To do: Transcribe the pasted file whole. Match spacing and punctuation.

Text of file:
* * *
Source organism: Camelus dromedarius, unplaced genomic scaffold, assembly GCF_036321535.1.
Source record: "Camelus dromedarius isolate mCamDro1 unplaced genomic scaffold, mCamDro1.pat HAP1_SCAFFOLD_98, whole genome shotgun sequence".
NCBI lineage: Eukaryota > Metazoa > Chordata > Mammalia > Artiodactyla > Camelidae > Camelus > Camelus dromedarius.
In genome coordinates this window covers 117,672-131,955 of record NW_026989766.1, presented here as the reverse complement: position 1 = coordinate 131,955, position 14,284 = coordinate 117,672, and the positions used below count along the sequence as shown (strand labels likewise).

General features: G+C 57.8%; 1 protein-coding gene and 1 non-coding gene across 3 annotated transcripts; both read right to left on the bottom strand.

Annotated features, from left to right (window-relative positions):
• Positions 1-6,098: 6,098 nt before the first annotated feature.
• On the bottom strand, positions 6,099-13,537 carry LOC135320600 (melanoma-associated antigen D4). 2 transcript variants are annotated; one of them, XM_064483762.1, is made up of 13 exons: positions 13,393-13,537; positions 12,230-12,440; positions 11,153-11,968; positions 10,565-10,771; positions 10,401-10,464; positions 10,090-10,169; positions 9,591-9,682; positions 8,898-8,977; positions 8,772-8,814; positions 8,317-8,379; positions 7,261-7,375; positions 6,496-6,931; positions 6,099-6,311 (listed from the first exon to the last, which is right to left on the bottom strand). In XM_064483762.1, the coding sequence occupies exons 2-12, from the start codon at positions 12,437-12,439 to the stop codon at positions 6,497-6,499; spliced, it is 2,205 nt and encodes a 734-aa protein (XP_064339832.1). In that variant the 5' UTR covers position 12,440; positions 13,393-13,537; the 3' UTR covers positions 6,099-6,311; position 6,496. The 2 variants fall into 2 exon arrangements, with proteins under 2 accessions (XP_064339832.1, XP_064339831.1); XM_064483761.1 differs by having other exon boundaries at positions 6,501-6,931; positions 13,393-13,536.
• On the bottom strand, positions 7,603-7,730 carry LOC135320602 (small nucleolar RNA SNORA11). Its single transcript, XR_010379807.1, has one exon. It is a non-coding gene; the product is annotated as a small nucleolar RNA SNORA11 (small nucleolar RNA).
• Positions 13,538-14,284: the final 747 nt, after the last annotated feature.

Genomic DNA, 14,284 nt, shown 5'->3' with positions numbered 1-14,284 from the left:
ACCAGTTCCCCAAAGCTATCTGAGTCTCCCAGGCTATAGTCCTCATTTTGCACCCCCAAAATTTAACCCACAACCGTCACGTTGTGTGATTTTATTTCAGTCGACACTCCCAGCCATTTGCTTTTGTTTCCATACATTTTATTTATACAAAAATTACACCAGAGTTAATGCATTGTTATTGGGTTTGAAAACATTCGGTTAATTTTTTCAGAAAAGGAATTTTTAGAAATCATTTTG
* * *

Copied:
Source organism: Camelus dromedarius, unplaced genomic scaffold, assembly GCF_036321535.1.
Source record: "Camelus dromedarius isolate mCamDro1 unplaced genomic scaffold, mCamDro1.pat HAP1_SCAFFOLD_98, whole genome shotgun sequence".
NCBI lineage: Eukaryota > Metazoa > Chordata > Mammalia > Artiodactyla > Camelidae > Camelus > Camelus dromedarius.
In genome coordinates this window covers 117,672-131,955 of record NW_026989766.1, presented here as the reverse complement: position 1 = coordinate 131,955, position 14,284 = coordinate 117,672, and the positions used below count along the sequence as shown (strand labels likewise).

General features: G+C 57.8%; 1 protein-coding gene and 1 non-coding gene across 3 annotated transcripts; both read right to left on the bottom strand.

Annotated features, from left to right (window-relative positions):
• Positions 1-6,098: 6,098 nt before the first annotated feature.
• On the bottom strand, positions 6,099-13,537 carry LOC135320600 (melanoma-associated antigen D4). 2 transcript variants are annotated; one of them, XM_064483762.1, is made up of 13 exons: positions 13,393-13,537; positions 12,230-12,440; positions 11,153-11,968; positions 10,565-10,771; positions 10,401-10,464; positions 10,090-10,169; positions 9,591-9,682; positions 8,898-8,977; positions 8,772-8,814; positions 8,317-8,379; positions 7,261-7,375; positions 6,496-6,931; positions 6,099-6,311 (listed from the first exon to the last, which is right to left on the bottom strand). In XM_064483762.1, the coding sequence occupies exons 2-12, from the start codon at positions 12,437-12,439 to the stop codon at positions 6,497-6,499; spliced, it is 2,205 nt and encodes a 734-aa protein (XP_064339832.1). In that variant the 5' UTR covers position 12,440; positions 13,393-13,537; the 3' UTR covers positions 6,099-6,311; position 6,496. The 2 variants fall into 2 exon arrangements, with proteins under 2 accessions (XP_064339832.1, XP_064339831.1); XM_064483761.1 differs by having other exon boundaries at positions 6,501-6,931; positions 13,393-13,536.
• On the bottom strand, positions 7,603-7,730 carry LOC135320602 (small nucleolar RNA SNORA11). Its single transcript, XR_010379807.1, has one exon. It is a non-coding gene; the product is annotated as a small nucleolar RNA SNORA11 (small nucleolar RNA).
• Positions 13,538-14,284: the final 747 nt, after the last annotated feature.

Genomic DNA, 14,284 nt, shown 5'->3' with positions numbered 1-14,284 from the left:
ACCAGTTCCCCAAAGCTATCTGAGTCTCCCAGGCTATAGTCCTCATTTTGCACCCCCAAAATTTAACCCACAACCGTCACGTTGTGTGATTTTATTTCAGTCGACACTCCCAGCCATTTGCTTTTGTTTCCATACATTTTATTTATACAAAAATTACACCAGAGTTAATGCATTGTTATTGGGTTTGAAAACATTCGGTTAATTTTTTCAGAAAAGGAATTTTTAGAAATCATTTTG